Bosnian politicians, mostly those in state and entity level governments and parliaments, continue to violate fundamental human rights secured by the country’s constitution 13 years ago.
The Dayton Peace Agreement of 1995 established that the primary function of Bosnia and Herzegovina (BiH) Constitutional Court is to protect the constitution and human rights. But state and entity political institutions, as well as some cantons and municipalities, have simply ignored some of the Court’s decisions.
The rulings of the Constitutional Court are final and binding, and ignoring them is a crime. But officials who run political and public institutions are not held accountable for their failure to obey and implement Constitutional Court rulings, while other judicial bodies lack the courage to prosecute them, wrote legal expert Erliha Bičakčić in her article, ‘Non binding decisions’ which was published in the internet magazine Pulse of Democracy in April 2007.
The BiH constitution from the Dayton Accords stipulates that rulings of the Constitutional Court are final and binding. A new criminal code enacted in 2003 made ignoring decisions of the Constitutional Court a crime, giving teeth to that provision.
According to the law, anyone who fails to implement a ruling of the court can face prosecution by the BiH Prosecutor’s Office.
That office is supposed to order an investigation, yet while the court has reported 85 cases of non-implementation since 2003, not a single indictment has been filed.
An investigation was begun in 60 cases, but 21 have been dropped because the office found no evidence of criminality, said Jadranka Lokmić-Misirača, deputy chief prosecutor. In 25 other cases, prosecutors are still determining whether there is a legal basis for an investigation, she said.
Boris Grubešić, spokesperson for the BiH Prosecutor’s Office, said that overbroad decisions leave prosecutors without the specifics needed to file an indictment.
Lokmić-Misirača blamed the inaction on various political bodies, saying they made criminal investigations difficult.
‘The prime minister is politically responsible for the actions of the Council of Ministers but political responsibility is not the same as criminal responsibility. We need to prove and document that a person refused to implement or stopped implementation of Constitutional Court rulings. It is very hard to indict anyone’ Lokmić-Misirača said.
She dismissed complaints about the prosecutor’s office inaction and said, ‘I don’t know what would be the right mechanism for solving that problem but criminal prosecution is definitely not the right way.’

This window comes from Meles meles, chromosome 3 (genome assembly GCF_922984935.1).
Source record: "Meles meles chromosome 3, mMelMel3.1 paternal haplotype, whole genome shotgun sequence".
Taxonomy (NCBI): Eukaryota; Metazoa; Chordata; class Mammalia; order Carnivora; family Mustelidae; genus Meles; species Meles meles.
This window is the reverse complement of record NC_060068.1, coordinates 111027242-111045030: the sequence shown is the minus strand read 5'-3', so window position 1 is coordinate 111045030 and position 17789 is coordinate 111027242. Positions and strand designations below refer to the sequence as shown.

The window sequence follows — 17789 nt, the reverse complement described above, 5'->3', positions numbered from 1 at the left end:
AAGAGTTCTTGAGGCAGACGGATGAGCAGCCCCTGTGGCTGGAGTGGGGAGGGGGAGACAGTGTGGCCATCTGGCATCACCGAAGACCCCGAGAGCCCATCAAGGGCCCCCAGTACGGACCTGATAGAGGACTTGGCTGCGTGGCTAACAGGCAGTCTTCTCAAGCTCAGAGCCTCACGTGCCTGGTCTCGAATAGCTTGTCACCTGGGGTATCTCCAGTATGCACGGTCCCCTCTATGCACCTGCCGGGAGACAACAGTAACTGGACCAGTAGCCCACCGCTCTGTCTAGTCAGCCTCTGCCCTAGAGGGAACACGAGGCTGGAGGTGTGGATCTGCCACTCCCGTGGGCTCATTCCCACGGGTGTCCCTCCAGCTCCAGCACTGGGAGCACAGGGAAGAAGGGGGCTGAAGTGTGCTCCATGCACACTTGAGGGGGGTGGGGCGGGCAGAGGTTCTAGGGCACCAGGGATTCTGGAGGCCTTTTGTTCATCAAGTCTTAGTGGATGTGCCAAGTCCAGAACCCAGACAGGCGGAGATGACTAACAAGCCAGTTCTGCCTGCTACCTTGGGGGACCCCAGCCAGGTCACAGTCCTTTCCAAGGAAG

The recently retired former president of the Constitutional Court, Hatidža Hadžiosmanović-Mahić, rejected the idea that prosecutors were confused, and said that prosecutors never asked for any additional explanations or help with interpreting the court’s decisions while she was on it. But during her time as the court’s president, she did not initiate any discussions with the prosecutor’s office. Her explanation: ‘Why would I? I did my part of the job and they should do theirs.’
Lokmić-Misirača said that prosecutors discussed this issue with entity parliament members twice, and that Nedim Ademović represented the Constitutional Court in those meetings. She explained that investigations take a long time, because only five prosecutors are working on Constitutional Court cases and each one has an average of about 350 cases.
Ademović, a legal adviser at the Constitutional Court, agreed that determining the person responsible is not simple, but said that does not pardon the prosecutor’s office, which should be better prepared and do its job.
This blame game leaves court orders unenforced and those responsible unpunished. What that means is that those who are found guilty of violating citizens’ rights, such as appointed officials and the government agencies that they run, only rarely face legal consequences.
That means, wrote legal expert Erliha Bičakčić in her article, that there is an ‘absence of efficient judiciary that will not stop for fear of prosecuting the highest political and public officials in Bosnia and Herzegovina.’
Fighting the Justice System
Just how rarely officials face legal consequences for violating the constitution–and how frustrating the process of even winning a conviction is– can be seen in the case of Dževad Haznadar.
Haznadar, like many other non-Serbs who lived in the region, was forced to flee from Laktaši near Banja Luka after the war broke out in the early nineties. A businessman, he later faced a long legal battle after his former friend and a client tried to take over the building that Haznadar had built before the war.
During the process, the Basic, District and Supreme Courts of RS, all based in Banja Luka, decided to allow registration of Haznadar’s building to his company Domet, which owed money to his former friend. That would allow his former friend to confiscate the building as a compensation for a debt he claimed the Domet company owed his company HIGAT.
In 2003, Constitutional Court BiH decided that all three lower courts of Republika Srpska (RS) violated Haznadar’s right to a fair hearing by not allowing him to present evidence of his ownership of the building. The Constitutional Court ordered a new trial.
That decision should have temporarily prevented the transfer of Haznadar’s property to the HIGAT owner, but RS administration ignored the decision. Haznadar filed a criminal charge against the director of the RS Administration for Geodetic, Property and Legal Issues, Tihomir Gligorić, and one of his branch office employees, Stamenka Kozomara, for obstructing the implementation of the Constitutional Court order.